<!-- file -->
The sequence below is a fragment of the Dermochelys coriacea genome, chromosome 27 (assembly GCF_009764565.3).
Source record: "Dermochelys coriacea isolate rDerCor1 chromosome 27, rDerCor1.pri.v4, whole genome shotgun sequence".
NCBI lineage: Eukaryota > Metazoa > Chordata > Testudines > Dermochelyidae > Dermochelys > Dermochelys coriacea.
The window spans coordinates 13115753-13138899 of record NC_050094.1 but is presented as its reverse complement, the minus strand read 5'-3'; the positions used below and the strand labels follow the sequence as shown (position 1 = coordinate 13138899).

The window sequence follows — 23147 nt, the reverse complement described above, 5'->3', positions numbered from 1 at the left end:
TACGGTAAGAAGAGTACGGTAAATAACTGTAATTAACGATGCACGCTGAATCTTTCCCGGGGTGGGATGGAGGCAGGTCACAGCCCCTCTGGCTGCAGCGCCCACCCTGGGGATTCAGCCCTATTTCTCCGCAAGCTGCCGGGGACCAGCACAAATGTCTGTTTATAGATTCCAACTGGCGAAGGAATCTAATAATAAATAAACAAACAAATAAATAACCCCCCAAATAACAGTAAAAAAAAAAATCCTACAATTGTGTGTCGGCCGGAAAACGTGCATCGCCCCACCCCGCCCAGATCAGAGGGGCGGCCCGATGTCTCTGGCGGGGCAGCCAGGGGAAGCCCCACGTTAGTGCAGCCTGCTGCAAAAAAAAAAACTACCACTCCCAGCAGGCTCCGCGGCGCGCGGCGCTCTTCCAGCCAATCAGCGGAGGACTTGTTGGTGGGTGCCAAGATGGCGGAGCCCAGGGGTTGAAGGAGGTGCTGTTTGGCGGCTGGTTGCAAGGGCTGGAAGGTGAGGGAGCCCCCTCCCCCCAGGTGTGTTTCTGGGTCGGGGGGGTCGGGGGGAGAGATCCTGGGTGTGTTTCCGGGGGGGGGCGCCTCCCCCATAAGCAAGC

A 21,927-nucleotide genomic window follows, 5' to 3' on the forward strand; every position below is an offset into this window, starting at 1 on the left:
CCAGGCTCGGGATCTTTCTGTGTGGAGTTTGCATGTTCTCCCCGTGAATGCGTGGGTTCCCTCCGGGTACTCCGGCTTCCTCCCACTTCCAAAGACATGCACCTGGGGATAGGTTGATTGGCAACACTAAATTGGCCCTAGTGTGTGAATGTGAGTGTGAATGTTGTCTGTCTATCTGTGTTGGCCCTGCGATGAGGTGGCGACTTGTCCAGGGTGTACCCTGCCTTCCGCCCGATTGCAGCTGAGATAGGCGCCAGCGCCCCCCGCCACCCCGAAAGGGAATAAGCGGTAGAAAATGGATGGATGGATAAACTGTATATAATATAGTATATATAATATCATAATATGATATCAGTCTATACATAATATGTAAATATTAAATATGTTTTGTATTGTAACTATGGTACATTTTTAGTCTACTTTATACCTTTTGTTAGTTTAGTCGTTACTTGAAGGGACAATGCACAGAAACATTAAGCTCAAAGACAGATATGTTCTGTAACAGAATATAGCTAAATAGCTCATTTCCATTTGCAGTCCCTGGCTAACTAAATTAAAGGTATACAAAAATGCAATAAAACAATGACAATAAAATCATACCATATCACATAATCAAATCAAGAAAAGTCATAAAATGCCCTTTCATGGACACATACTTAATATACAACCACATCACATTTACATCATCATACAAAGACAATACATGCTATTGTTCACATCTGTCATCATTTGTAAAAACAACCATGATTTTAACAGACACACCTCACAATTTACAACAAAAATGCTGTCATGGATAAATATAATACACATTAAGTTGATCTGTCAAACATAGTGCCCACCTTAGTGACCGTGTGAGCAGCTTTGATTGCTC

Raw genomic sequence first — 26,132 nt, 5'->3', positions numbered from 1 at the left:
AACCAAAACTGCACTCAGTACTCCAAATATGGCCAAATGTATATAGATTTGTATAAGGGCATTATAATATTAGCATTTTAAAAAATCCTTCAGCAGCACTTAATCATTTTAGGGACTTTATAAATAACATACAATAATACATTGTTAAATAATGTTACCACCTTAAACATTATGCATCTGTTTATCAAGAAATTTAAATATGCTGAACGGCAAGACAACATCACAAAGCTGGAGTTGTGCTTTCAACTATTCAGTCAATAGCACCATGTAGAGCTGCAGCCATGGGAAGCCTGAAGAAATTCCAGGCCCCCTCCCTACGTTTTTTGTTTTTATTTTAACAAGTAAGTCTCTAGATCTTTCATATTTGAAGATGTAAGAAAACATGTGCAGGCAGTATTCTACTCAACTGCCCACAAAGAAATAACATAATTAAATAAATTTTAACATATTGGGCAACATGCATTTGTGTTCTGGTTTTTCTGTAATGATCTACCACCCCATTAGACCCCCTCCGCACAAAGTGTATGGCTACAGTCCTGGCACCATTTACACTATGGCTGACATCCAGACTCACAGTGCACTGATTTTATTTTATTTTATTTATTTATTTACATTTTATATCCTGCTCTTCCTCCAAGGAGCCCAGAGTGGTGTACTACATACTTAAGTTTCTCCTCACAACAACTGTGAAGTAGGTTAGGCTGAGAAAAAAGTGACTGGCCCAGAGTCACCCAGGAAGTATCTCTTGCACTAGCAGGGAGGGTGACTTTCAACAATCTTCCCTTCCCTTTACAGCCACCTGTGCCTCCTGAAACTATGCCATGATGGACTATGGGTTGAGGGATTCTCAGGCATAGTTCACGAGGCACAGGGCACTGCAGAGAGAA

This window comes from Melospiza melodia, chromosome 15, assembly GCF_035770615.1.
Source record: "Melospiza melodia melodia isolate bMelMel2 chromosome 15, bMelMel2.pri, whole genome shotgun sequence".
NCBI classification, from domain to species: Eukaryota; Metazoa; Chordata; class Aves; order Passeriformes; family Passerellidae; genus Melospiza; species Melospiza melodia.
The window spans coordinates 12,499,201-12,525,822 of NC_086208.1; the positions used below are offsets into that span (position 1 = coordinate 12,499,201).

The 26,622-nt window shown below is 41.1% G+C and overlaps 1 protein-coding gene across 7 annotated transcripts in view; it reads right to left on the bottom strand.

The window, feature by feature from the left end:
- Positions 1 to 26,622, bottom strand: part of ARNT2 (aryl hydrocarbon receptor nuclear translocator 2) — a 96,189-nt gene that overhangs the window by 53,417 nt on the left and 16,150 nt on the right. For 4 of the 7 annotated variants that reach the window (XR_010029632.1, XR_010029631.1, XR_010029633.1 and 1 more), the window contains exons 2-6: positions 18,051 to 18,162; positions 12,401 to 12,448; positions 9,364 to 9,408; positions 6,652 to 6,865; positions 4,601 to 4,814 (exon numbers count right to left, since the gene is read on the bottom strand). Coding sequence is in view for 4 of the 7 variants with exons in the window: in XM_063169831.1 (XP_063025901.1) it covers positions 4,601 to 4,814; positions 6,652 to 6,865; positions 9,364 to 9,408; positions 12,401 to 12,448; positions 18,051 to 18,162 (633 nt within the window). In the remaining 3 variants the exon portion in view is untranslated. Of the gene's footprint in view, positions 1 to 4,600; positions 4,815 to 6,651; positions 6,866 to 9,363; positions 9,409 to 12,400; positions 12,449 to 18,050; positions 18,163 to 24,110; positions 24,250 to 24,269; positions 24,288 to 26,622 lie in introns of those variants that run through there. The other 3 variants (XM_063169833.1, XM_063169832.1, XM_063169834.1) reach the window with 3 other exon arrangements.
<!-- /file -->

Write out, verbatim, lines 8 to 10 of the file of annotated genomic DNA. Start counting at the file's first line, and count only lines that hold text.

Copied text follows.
CCAGGCTCGGGATCTTTCTGTGTGGAGTTTGCATGTTCTCCCCGTGAATGCGTGGGTTCCCTCCGGGTACTCCGGCTTCCTCCCACTTCCAAAGACATGCACCTGGGGATAGGTTGATTGGCAACACTAAATTGGCCCTAGTGTGTGAATGTGAGTGTGAATGTTGTCTGTCTATCTGTGTTGGCCCTGCGATGAGGTGGCGACTTGTCCAGGGTGTACCCTGCCTTCCGCCCGATTGCAGCTGAGATAGGCGCCAGCGCCCCCCGCCACCCCGAAAGGGAATAAGCGGTAGAAAATGGATGGATGGATAAACTGTATATAATATAGTATATATAATATCATAATATGATATCAGTCTATACATAATATGTAAATATTAAATATGTTTTGTATTGTAACTATGGTACATTTTTAGTCTACTTTATACCTTTTGTTAGTTTAGTCGTTACTTGAAGGGACAATGCACAGAAACATTAAGCTCAAAGACAGATATGTTCTGTAACAGAATATAGCTAAATAGCTCATTTCCATTTGCAGTCCCTGGCTAACTAAATTAAAGGTATACAAAAATGCAATAAAACAATGACAATAAAATCATACCATATCACATAATCAAATCAAGAAAAGTCATAAAATGCCCTTTCATGGACACATACTTAATATACAACCACATCACATTTACATCATCATACAAAGACAATACATGCTATTGTTCACATCTGTCATCATTTGTAAAAACAACCATGATTTTAACAGACACACCTCACAATTTACAACAAAAATGCTGTCATGGATAAATATAATACACATTAAGTTGATCTGTCAAACATAGTGCCCACCTTAGTGACCGTGTGAGCAGCTTTGATTGCTC

Raw genomic sequence first — 26,132 nt, 5'->3', positions numbered from 1 at the left:
AACCAAAACTGCACTCAGTACTCCAAATATGGCCAAATGTATATAGATTTGTATAAGGGCATTATAATATTAGCATTTTAAAAAATCCTTCAGCAGCACTTAATCATTTTAGGGACTTTATAAATAACATACAATAATACATTGTTAAATAATGTTACCACCTTAAACATTATGCATCTGTTTATCAAGAAATTTAAATATGCTGAACGGCAAGACAACATCACAAAGCTGGAGTTGTGCTTTCAACTATTCAGTCAATAGCACCATGTAGAGCTGCAGCCATGGGAAGCCTGAAGAAATTCCAGGCCCCCTCCCTACGTTTTTTGTTTTTATTTTAACAAGTAAGTCTCTAGATCTTTCATATTTGAAGATGTAAGAAAACATGTGCAGGCAGTATTCTACTCAACTGCCCACAAAGAAATAACATAATTAAATAAATTTTAACATATTGGGCAACATGCATTTGTGTTCTGGTTTTTCTGTAATGATCTACCACCCCATTAGACCCCCTCCGCACAAAGTGTATGGCTACAGTCCTGGCACCATTTACACTATGGCTGACATCCAGACTCACAGTGCACTGATTTTATTTTATTTTATTTATTTATTTACATTTTATATCCTGCTCTTCCTCCAAGGAGCCCAGAGTGGTGTACTACATACTTAAGTTTCTCCTCACAACAACTGTGAAGTAGGTTAGGCTGAGAAAAAAGTGACTGGCCCAGAGTCACCCAGGAAGTATCTCTTGCACTAGCAGGGAGGGTGACTTTCAACAATCTTCCCTTCCCTTTACAGCCACCTGTGCCTCCTGAAACTATGCCATGATGGACTATGGGTTGAGGGATTCTCAGGCATAGTTCACGAGGCACAGGGCACTGCAGAGAGAA